May 13, 2013

Bruins look to dodge yet another playoff disaster

By Jesse Connolly

Claude Julien hasn't shown much willingness to alter his game plan in Boston's first-round series against the Maple Leafs. (Getty Images)

Analogies. Us sports-writing folk tend to love them, and you're probably going to read plenty before, during and after the Boston Bruins' pivotal Game 7 showdown with the Toronto Maple Leafs at TD Garden.

Here's the best one I've got for tonight's do-or-die showdown:

At this very moment, the Bruins' short-term future seems a lot like that of the Titanic in its final hours. The dreaded iceberg is staring them square in the face and everyone that's watching wisely fears that their doom is near. 

After crapping the bed in Game 5 and getting outplayed, outworked and outcoached in Game 6, yet another playoff disaster seems on the horizon for the Black and Gold. 

But here's the big difference between the Titanic and the Bruins (other than the whole one's-a-pile-of-rotting-steel-at-the-bottom-of-the-Atlantic thing, and so on and so forth): Had the Titanic stayed its course and hit that iceberg head on, it probably wouldve survived. If the Bruins stay the course and don't alter their game plan, they're probably not going to make it out of the first round.

While it's too late for wholesale changes, there are plenty of tweaks that could be made which would pay dividends. Here are my suggestions: 

Mix up the lines

Claude Julien had a GOLDEN opportunity (caps for emphasis) to give some different lines a trial run in the final ten minutes of Game 6, with the Bruins trailing 2-0 and looking hopeless. Instead, the combos remained untouched.

Why not see how Jaromir Jagr fares with Patrice Bergeron and Brad Marchand? How about moving him up to play the right side with David Krejci? Why not slide Tyler Seguin down to play with Chris Kelly and Rich Peverley? Why not try Carl Soderberg in Game 6?

So many possibilities, and yet we haven't seen a single alteration since Peverley was inserted into the lineup for Kaspars Daugavins after Game 1. The Bruins' second and third lines have combined for one even-strength goal through six games. That's a recipe for failure.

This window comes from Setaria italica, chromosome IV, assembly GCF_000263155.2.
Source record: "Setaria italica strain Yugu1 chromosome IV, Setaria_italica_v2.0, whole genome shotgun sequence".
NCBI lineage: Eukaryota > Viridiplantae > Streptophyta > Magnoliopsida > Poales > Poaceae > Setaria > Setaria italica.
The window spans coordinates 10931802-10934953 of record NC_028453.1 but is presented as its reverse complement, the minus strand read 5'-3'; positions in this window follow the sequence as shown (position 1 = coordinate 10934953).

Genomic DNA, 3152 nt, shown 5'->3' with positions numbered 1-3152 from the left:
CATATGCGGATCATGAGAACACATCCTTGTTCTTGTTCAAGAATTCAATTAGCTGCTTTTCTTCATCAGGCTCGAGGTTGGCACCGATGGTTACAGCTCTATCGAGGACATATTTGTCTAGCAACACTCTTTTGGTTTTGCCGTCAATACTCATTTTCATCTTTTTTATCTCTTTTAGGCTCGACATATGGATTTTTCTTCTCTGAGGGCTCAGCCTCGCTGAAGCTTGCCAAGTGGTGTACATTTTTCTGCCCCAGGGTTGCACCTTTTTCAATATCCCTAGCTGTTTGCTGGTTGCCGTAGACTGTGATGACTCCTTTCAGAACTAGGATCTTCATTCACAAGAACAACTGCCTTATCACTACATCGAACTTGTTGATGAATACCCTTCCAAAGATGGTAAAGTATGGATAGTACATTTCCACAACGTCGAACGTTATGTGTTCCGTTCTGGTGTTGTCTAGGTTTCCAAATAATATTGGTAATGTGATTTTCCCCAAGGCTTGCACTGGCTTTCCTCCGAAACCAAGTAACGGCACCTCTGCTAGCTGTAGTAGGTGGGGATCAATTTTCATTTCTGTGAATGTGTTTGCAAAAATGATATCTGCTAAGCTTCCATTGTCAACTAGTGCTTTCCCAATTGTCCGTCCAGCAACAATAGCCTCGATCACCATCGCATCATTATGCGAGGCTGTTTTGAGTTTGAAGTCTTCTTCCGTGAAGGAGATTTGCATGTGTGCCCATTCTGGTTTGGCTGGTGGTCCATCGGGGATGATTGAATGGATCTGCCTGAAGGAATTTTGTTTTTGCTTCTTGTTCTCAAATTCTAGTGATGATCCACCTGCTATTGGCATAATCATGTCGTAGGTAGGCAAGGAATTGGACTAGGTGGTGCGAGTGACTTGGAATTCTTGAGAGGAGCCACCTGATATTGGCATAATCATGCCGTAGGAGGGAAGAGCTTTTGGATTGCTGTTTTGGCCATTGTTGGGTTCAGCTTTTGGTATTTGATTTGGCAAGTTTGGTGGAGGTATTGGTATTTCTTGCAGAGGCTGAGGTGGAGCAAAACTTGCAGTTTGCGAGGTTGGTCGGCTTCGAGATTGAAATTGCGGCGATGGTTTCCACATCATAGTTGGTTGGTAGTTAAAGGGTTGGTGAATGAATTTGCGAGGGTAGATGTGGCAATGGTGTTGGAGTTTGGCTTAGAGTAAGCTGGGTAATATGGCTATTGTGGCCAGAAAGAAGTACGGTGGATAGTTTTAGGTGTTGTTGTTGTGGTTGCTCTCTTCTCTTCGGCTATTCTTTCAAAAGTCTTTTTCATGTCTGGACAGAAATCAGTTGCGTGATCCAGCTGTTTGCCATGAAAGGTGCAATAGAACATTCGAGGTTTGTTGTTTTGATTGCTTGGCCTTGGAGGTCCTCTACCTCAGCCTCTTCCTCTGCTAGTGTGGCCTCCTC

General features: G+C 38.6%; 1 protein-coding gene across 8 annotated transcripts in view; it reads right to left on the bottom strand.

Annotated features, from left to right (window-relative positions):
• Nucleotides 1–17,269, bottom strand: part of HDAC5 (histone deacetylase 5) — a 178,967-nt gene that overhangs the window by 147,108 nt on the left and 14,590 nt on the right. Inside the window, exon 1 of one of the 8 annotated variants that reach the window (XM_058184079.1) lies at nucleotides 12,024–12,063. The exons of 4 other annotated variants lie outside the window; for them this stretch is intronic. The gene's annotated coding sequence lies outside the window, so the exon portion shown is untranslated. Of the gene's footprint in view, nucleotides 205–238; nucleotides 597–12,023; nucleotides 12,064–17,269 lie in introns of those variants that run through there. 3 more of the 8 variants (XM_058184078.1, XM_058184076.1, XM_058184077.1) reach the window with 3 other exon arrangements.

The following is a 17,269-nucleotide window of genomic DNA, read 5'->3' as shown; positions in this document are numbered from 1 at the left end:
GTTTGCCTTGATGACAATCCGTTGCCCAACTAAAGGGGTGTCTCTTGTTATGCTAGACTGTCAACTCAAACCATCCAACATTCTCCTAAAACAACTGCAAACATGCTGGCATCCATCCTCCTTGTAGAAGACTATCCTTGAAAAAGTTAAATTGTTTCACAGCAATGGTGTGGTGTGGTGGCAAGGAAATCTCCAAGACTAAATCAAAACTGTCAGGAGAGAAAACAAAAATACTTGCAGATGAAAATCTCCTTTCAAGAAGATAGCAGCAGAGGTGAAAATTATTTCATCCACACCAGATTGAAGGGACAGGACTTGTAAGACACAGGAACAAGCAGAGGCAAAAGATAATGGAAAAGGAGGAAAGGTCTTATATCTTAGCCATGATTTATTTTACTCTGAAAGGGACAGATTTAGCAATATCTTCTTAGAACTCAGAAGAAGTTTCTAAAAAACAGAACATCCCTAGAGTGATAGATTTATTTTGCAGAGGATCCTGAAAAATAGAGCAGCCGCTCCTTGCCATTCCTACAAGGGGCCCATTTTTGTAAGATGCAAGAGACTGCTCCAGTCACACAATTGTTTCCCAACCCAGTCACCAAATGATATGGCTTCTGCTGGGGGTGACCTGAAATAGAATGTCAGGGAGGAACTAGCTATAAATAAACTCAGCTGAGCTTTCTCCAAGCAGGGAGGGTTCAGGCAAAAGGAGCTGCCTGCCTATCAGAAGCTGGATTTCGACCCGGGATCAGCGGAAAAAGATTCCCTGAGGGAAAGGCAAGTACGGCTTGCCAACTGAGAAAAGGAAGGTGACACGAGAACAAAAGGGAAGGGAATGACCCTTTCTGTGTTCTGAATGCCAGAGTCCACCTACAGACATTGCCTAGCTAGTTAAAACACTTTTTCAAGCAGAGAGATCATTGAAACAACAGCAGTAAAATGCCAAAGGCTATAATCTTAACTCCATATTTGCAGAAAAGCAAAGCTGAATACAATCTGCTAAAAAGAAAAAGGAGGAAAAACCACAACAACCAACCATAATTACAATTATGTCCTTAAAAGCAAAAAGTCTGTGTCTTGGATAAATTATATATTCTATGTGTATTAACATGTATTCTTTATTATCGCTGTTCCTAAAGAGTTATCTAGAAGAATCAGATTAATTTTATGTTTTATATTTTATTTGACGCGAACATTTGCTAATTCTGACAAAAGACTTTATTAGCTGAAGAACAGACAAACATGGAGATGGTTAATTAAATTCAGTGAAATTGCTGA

Get to the net

The Leafs have obviously made some key corrections to their defensive strategies. In doing so, they've been effective at boxing out the Bruins, which not only keeps them from getting initial shots from close range, but also from following up and burying rebounds.

Julien and the rest of the coaching staff need to recognize this and find a way around it. A big part of that is being more efficient entering the offensive zone. With James Reimer being a rebound machine, the Bruins need to storm the net and shoot from spots where he's vulnerable, then get their other players on the ice in the right positions to scoop up the loose pucks. 

If the Bruins' offensive opportunities remain of the one-and-done variety, they're in big trouble. Getting those critical follow-up chances would go a long way toward winning this game.

Rask must remain sharp

Tuukka Rask has been the B's No. 1 star over the last two tilts and has proven himself capable of playing superb at key junctures in playoff games. The Bruins can't afford to have his play dip at all in Game 7, especially if their offensive woes continue.

The Finnish goaltender's been in one Game 7 to date which, as you probably recall, saw Boston blow a three-goal lead against the Flyers in 2010 at TD Garden, capping off Philly's historic comeback. Though it appears unlikely, the Bruins are in deep trouble if his performance is reminiscent of that one. Rask needs to block out any and all memories of May 14, 2010.

Show that you want it

The most troubling thing about this whole season and the playoffs thus far has been the Bruins' incessant knack for playing ho-hum hockey in key games. They lost every "statement game" against the Penguins, floundered against their archrival, the Canadiens, coughed up countless multi-goal leads in third periods and have seen their postseason play range anywhere from atrocious to unstoppable.

If they lay another egg tonight, if they don't play balls-to-the-wall hockey, hitting everything that moves, skating like the wind, battling as if they want to win just as badly as the Maple Leafs do, then they deserve to suffer yet another catastrophic collapse. If this "core" group of players has as much cohesion as they claim, if they're willing to fight through thick and thin for one another and really want to prove 2011 wasn't a fluke, well, this is gut-check time. 

If they can't pull this out and avoid a disastrous finish to their season, we might see a few key members of this team's core -- analogy alert! -- go down with the ship.

Twitter: @JesseNEHJ